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Be prepared to be irritated at every single page of this book...
on 8 January 2008
I already started to get scared when I saw all the "praise" messages at the first page: this is a well known cheap marketing trick to use weak praise messages (from some, well, at least "strange" companies) to promote a book. And it turns out I was right. Have you ever experienced getting angry at literally *every* page in the book? If you want to experience that happy (not...) feeling again, buy this book. I feel I have been ripped off completely. Do you know the expression "never scratch the top - always scratch the bottom?" Well, this author only scratches the top - the surface -: he never dives into the topics he touches, he merely touches them. With that I mean: he writes about a subject, tries to make it look all "academical" (I graduated from university myself, but I would be ashamed if my book would be like this) by constantly referring to "research has shown", and then...: he quits! For example, he says: Topic A - "research has shown" ((blabla, and completely irrelevant) that XYZ is relevant in negotiations", and then he presents NO *serious* strategies at all to deal with it! Basically all he says is "well, this might be a problem when you negotiate, and well, you will need to find a way out of it. I suggest talk about it with your counterpart - or at least, don't fall for it, and try to become friends with your counterpart, because then they won't try to take you" (say what???? Say what????). Actually, there is so much more to write about this book, I just don't want to waste my time on it (believe me, I am again getting *extremely angry* while writing this about the rip off this is. You expect somebody from Wharton to be sincere (he writes that ... "Me being an academic, I choose to be most ethical in all my negotiations"...Can you imagine this? It's an insult to all non-academics) and either write a decent book that lives up to the expectations generated by the marketing machine ("A Wharton professor") or just realize you don't know nada about negotiations and just want to make money writing a book that people will buy because of the marketing. I mean, chapter I starts with "your bargaining style". You get some (superficial!) blabla about 5 styles that exist, you expect this to be THE foundation of the book (it is presented like that...) and when you've read a *very high level* attempt at profiling something...the chapter is done...(!) Can you imagine this? No "so this is your style, it means this or that", nada. Well, later on, some 20 chapters or so later to be precise, there is a *very weak* attempt at touching back at chapter 1, but it fails any, even low-level, test (trust me, I have graduates that write *far better* thesis than this "Wharton professor"). This superficial nonsense continues chapter after chapter after chapter. I really got irritated (well, actually, more than that, but let's keep it nice) page after page after page: the whole 250 pages. Now I am not from that "renowned" university Wharton (I am from that other "renowned" university;-)) but I do have your average brain, and this book is an insult to any reader. I strongly recommend against it. If you want a book that skips the blabla, try "Everything is negotiable" by Gavin Kennedy. That book isn't perfect either, but it hits the right target about a 1000 times more than this book. Don't fall for this trap: skip it, and save your money. I wish somebody would have written a review like mine so I wouldn't have bought it, because I feel I've been ripped off; not by Amazon, but by the author. And as to the publisher: have you *ever* heared about decent paragraph numbering? Because this book lacks any. And since the book is so full of blabla, unnecessary side steps, you end up reading 5 pages of blabla and suddenly there's another heading without proper subnumbering: so you need to go back constantly to see "is this a new topic, or a subtopic?).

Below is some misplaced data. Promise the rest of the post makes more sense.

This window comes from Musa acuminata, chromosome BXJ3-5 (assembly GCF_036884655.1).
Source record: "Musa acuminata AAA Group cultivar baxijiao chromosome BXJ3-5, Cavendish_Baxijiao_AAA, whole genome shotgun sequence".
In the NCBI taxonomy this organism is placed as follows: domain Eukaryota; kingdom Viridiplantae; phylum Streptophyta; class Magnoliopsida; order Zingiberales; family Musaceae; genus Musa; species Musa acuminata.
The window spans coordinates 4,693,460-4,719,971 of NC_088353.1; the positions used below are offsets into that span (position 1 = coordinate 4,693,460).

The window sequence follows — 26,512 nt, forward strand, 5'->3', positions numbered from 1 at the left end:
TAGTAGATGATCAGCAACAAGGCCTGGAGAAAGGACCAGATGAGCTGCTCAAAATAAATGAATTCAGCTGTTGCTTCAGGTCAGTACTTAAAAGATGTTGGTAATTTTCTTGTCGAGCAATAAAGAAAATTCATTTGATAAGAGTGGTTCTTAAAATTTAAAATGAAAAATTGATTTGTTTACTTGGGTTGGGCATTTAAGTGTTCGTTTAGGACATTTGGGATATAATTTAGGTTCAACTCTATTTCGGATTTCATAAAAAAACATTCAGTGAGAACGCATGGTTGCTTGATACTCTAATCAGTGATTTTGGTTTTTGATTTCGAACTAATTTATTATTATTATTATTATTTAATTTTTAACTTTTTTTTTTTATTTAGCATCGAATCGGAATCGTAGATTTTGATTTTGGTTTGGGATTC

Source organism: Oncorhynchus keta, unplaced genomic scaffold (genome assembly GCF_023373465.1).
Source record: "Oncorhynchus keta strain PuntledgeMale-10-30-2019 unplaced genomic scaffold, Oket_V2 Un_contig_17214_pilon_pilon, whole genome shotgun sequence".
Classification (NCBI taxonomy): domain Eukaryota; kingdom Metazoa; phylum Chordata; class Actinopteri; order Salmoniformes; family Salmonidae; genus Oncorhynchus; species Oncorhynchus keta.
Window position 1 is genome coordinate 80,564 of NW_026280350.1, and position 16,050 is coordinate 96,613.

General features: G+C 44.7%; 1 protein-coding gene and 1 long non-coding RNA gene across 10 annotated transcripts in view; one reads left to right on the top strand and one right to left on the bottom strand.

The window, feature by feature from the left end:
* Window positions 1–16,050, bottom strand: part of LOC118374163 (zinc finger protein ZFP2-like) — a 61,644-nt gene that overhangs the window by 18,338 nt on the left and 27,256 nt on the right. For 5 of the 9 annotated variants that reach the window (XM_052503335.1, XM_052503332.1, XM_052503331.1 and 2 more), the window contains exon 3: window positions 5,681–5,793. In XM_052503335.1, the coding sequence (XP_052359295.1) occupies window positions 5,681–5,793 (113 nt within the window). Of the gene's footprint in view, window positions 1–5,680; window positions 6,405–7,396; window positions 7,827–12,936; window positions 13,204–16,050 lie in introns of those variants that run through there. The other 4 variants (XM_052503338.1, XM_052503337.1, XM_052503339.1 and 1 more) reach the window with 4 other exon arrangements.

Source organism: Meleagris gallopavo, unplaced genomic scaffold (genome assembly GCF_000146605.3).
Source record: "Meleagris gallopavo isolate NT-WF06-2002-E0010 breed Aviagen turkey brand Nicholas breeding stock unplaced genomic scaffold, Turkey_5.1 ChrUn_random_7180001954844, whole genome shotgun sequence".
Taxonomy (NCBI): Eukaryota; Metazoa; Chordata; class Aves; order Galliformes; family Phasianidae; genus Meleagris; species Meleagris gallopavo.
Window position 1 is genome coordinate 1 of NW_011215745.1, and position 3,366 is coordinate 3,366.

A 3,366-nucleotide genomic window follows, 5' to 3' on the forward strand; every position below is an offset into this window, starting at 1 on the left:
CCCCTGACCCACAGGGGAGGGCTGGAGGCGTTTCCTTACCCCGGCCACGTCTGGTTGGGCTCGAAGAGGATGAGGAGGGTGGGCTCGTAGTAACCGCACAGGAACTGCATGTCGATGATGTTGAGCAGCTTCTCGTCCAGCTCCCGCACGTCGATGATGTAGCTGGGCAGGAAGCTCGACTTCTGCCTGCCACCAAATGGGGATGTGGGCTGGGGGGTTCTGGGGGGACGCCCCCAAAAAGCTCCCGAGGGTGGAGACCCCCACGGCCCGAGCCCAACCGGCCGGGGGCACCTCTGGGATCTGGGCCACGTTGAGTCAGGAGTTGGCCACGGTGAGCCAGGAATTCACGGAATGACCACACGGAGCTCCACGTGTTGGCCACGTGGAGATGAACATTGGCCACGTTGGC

It's a shame I like Amazon, otherwise I should ask for a refund and a compensation for my waste of time and energy.
To recoup: just don't buy it: you've been warned. (Instead, send me a postcard, because I devoted my time to warning you for this disappointment - only kidding ;-))
Sorry for this relatively hard ranting, but I get so pissed off if people don't provide value for money and think they can get away with it. I'm sort of an honest guy: my blood pressure pumps of the scale when I get confronted with stuff like this. Mea culpa ;-)